The Global Economy will Experience its Worst Decline Since the Great Depression of the 1930s

The United Nations Department of Economic and Social Affairs reported on May 13 that, due to the impact of the global pandemic of the coronavirus, the global economic forecast for 2020 will drop by 3.2%. But the impact of the epidemic is not limited to this year. Global economic output is expected to lose nearly US $ 8.5 trillion in the next two years, which will almost equal the growth achieved in the past four years. The global economy may experience the worst decline since the Great Depression of the 1930s.

In 2020, the GDP of developed economies is expected to decrease by 5.0% annually, and it is expected to grow moderately by 3.4% by 2021. In 2020, global trade is expected to shrink by nearly 15%, mainly due to the sharp reduction in demand and the impact of the global supply chain disruption caused by the epidemic. Due to the global pandemic of this epidemic, nearly 90% of the world’s economies have implemented a certain degree of blockade, which has caused interruptions in the supply chain and a decline in consumer demand. It has also led to a surge in the number of unemployed. The GDP of developing economies this year is estimated to decrease by 0.7% annually.

The epidemic is also estimated to cause 34.3 million people in extreme poverty, of which 56% of the increase in poverty is located in Africa. In the epidemic and the economic shock after the epidemic, it is expected that by 2030, the world’s extremely poor population will increase by 130 million people. The epidemic has a greater impact on low-paying and low-skilled jobs, which will also exacerbate the income gap between the country and the country. In order to buffer the economic impact of the epidemic, governments of various countries have launched large-scale fiscal stimulus measures, which are estimated to be about 10% of GDP, but the economic recovery is expected to be quite slow.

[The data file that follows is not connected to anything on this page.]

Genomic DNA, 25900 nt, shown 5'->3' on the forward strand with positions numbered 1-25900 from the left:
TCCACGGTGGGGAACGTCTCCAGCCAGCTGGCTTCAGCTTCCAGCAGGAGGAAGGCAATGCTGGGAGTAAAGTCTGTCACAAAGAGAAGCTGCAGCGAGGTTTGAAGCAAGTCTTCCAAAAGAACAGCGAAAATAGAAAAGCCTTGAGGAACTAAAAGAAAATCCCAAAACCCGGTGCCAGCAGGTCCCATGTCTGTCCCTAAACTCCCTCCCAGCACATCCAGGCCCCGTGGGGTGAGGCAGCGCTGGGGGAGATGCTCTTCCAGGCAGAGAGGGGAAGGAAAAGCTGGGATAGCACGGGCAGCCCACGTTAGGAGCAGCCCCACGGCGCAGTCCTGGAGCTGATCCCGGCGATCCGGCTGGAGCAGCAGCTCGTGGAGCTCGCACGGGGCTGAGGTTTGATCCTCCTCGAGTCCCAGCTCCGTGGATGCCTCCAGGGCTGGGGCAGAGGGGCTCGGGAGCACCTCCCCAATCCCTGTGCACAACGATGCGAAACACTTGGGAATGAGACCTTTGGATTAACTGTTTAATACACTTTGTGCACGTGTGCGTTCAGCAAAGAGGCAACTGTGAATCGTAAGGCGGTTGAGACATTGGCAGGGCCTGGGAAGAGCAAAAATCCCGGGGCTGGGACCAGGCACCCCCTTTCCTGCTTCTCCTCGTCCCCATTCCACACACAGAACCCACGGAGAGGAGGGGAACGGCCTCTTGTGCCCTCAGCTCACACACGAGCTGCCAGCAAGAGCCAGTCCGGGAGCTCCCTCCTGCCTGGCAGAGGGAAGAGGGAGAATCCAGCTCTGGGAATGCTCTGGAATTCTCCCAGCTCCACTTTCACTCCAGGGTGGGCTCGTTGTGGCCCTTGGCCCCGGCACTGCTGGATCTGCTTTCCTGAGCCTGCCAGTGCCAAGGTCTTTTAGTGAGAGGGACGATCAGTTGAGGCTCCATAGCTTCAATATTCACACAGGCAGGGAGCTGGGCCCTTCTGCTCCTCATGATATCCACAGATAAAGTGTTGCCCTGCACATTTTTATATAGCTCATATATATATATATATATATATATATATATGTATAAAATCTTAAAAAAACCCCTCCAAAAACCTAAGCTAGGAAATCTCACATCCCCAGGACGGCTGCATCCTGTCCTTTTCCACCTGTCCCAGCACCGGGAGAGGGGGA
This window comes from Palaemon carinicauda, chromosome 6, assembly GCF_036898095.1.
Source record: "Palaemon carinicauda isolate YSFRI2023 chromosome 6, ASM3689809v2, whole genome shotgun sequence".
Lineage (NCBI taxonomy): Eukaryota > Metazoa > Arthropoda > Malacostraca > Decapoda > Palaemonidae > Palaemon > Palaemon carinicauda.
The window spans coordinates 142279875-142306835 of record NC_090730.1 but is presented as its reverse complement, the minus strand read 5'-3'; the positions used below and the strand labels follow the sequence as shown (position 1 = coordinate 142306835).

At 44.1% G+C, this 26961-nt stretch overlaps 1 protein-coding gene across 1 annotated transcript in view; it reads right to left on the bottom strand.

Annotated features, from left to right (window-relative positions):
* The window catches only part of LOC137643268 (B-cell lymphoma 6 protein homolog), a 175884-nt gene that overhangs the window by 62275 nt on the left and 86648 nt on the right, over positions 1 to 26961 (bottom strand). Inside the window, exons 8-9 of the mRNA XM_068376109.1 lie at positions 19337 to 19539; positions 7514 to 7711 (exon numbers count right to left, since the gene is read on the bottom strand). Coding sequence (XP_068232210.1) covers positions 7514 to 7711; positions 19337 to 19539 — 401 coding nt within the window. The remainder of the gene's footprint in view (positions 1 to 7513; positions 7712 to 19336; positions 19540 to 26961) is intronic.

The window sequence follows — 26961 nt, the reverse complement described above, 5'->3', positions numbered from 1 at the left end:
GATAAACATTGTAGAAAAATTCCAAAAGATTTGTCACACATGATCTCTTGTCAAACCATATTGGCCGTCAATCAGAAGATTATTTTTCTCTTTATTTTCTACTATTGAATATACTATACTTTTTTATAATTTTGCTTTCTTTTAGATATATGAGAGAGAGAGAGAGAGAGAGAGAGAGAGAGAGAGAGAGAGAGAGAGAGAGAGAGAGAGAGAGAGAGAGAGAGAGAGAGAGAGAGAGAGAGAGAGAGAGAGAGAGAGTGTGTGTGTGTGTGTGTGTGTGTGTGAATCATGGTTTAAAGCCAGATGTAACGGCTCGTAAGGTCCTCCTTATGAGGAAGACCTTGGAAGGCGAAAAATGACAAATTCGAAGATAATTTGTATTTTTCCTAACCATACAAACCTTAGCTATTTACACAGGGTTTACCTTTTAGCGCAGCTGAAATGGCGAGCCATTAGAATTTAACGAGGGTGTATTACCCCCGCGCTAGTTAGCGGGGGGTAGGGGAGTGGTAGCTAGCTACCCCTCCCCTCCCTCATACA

The chief economist of the United Nations, Elliott Harris, said that the pace and intensity of economic recovery in various countries depends not only on whether isolation and public health measures to prevent the spread of the epidemic are effective, but also on whether governments can guarantee employment and income, especially For vulnerable groups in society. The epidemic will continue to affect all aspects of the economy and society in the future, in particular, it may accelerate the digitization of the entire economy, and its net impact on employment and wages may be negative, which may exacerbate income inequality.

The latest report by Goldman Sachs said that after the first quarter GDP and the April employment report were released, the bank raised the peak unemployment rate from 15% to 25%, and expected the US quarterly GDP rate to increase significantly in the second quarter. It fell by 39%, and was originally estimated to have fallen by 34%. In April, consumer spending on services was also estimated to be 20% lower than before the outbreak, mainly due to the reduction in transportation, hotel and entertainment spending. The non-farm payrolls in the United States dropped by 20.5 million in April, and the unemployment rate climbed to a post-war high of 14.7%.

Goldman Sachs said that the US economy is coming out of the bottom of April and expects the pace of recovery to accelerate. The bank’s forecast for the third-quarter GDP growth rate in the third quarter was sharply raised from 19% to 29%. Compared with the same period last year, Goldman Sachs estimated that the US GDP will decrease by 12.6% in the second quarter, 7.3% in the third quarter, and 5.4% in the fourth quarter. The GDP estimate for the whole year of 2020 will be 6.5%.